Cheesecake, thank you for being a friend…
by Alexander Quebec
Cheesecake is one of America’s most popular desserts. Hell, we even have a whole restaurant chain based.
And many a pop culture icons indulge in the creamy dessert from time to time, especially four old ladies in 1980’s Florida
But where did the creamy, dreamy treat come from? And how does the rest of the world eat it? Keep reading below to find out more
Mizithropita – Greek
So who was the first group to discover the joys of cheesecake? Credit actually goes to the Greeks, who supposedly made the first cakes as far back as 2,000 BC (to give you an idea of what the world was like then, the pyramids were already 500 years old, the last Woolly mammoth on Wrangle Island dies and the Mokoya people domesticated Cacao in what is now Guatemala). We have evidence it was given to athletes competing in the first Olympics as a source of energy
As for Modern day versions, The Greek cheesecake is made with Mizithra, either made from Goats milk, sheeps milk or both. The cakes don’t deviate too much from thier ancient predecessors when it comes to using Honey as a sweetener, although modern day versions include sugar as well. Speaking of which, learn how to make your own with this recipe here.
Good ol’ murica. We’ve all grown up with this cheesecake; however, we all face the dilemma we might come across when ordering: What’s the difference between New York Style and other styles?
New York uses sour or heavy cream, which makes the cakes easy to freeze and store for later consumption. Chicago omits these ingredients, which makes the cakes lighter and more moist. Finally, Philadelphia style is light in texture, but richer in flavor than the New York style which is not very common outside the city of Brotherly Love. There are other regional styles available, but mainly to rural areas dominated by the Amish and other Dutch-Pennsylvanian groups.
If we know our audience, we know where they can score some bomb ass cheesecake (and if you don’t mind, let us know in the comments below so we can share your tips)
Queijada – Portugal
These are considered cheesecakes since they do involve the use of cheese in their ingredients. However, make sure that when you’re experiencing food items from outside the states, you might have to leave your expectations based on our standards at the door.
Queijada’s are made with flour, sugar, egg, cheese and cinnamon. The result might look more like an egg custard tart than an actual cheesecake, but the flavor and taste are amazing; a creamy, melt in your mouth experience. Peter’s Bakery in San Jose has them, as well as other Portuguese Bakeries in and around the area.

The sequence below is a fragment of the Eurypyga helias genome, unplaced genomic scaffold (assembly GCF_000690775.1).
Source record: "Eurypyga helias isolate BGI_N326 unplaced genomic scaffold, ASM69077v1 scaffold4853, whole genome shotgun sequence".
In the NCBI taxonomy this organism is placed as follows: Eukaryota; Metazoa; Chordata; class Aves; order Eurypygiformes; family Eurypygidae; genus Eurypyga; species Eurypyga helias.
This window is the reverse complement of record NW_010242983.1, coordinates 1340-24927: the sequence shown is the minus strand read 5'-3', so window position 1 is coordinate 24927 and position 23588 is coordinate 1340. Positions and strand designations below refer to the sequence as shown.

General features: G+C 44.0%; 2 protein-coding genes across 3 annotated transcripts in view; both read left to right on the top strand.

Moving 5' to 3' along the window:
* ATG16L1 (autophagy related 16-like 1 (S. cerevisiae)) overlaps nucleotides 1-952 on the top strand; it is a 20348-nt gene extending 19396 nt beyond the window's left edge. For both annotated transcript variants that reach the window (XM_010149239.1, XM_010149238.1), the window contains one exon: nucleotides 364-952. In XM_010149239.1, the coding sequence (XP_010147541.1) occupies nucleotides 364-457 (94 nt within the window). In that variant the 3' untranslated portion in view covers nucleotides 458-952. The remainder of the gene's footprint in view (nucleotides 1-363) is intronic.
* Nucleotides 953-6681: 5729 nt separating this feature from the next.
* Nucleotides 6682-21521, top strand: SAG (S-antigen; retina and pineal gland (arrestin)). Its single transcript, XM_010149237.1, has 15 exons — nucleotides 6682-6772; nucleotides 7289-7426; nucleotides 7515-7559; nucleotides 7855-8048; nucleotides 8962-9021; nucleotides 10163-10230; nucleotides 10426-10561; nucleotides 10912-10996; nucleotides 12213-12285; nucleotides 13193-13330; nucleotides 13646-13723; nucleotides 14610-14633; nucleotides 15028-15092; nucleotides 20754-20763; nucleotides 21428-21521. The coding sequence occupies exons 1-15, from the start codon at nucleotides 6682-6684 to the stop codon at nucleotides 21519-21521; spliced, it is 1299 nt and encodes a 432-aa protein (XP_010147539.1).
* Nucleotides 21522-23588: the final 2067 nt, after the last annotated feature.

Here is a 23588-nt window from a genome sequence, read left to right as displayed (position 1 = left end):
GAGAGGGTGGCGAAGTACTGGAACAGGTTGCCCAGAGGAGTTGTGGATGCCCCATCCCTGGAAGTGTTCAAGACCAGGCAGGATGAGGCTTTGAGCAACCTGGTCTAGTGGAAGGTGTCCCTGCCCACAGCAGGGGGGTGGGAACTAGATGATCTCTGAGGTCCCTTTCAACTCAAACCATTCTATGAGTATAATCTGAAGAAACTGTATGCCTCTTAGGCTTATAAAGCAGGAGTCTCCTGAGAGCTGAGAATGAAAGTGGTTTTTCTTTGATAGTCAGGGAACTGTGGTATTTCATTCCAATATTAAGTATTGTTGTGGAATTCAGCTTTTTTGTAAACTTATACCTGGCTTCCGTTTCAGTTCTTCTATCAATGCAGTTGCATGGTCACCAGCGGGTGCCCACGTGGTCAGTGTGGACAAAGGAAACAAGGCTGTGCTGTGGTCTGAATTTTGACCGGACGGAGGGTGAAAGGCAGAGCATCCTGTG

Vatrushka – Russia & most of Eastern Europe
While things with Russia may be a bit tense (as of this article) that doesn’t mean you can’t experience this bit of Eastern European joy. Vatrushkas are made with quark, which is a cheese made with soured milk minus the rennet, and resembles cottage cheese.
The final product resembles more a pastry than an actual cake, although a sweet yeasty dough is used for the sweeter versions. Savory versions can be made as well, adding onions and other aromatics instead of the fruits and raisins in the sweeter versions.
Japanese style cheesecake
The Japanese have thier own version of cheesecake (チーズケーキ ) which tends to be lighter and fluffier than most American or even western cheesecakes. The concept of the Japanese cheesecake has actually spread throughout most of Asia, but you can head to any Andersen’s Bakery, or a Japanese supermarket chain like Mitsuwa to get your fix.
Käsekuchen – Germany
Going by other names such as Quarkkuchen, Matzkuchen, Topfenkuchen, The German style cheesecake uses freshly baked dough and quark cheese. You may notice that we keep using that word quark. Just like the Russian Vertrushka’s mentioned before, these use quark cheese.
Any high quality grocery store chain should carry the stuff, but if you can’t seem to find it, relax. It’s surprisingly easy to make at home (some home chefs report that you may need to score some unpasteurized milk however). When you’ve scored the quark, make your own käsekuchen with this recepie here.
Ostkaka – Sweden
Swedish cheesecake originates from the territory that brought unto the world IKEA aka Smaland. This cheesecake has the distinction of having to be consumed at the right temperature; too hot and the subtle, creamy flavors of almonds will not come through, too cold and the cake will be too dense and heavy.
What makes Ostkaka different from other cheesecakes is that the rennet, an enzyme found in the stomach of cows, is added to the milk; which allows the casein to coagulate, thus giving the distinctive texture and flavors of the cheesecake. Most of the time, the cheesecake is served with some sort of berry compote such as blueberry or Ligonberries, which are native to Sweden. And just like IKEA, you can make your own with this recipe here.
And with that, I’ve satisfied my curiosity, and yours I hope, with a quick look at how the world eats cheesecake. Granted, the only way to guarantee an authentic experience for one of the ones outside of the USA is to actually travel there, but if you’re craving something a bit different, or having a crisis of some kind, relax, no matter where you are in the world, someone somewhere in the world has you covered with a slice of cheesecake.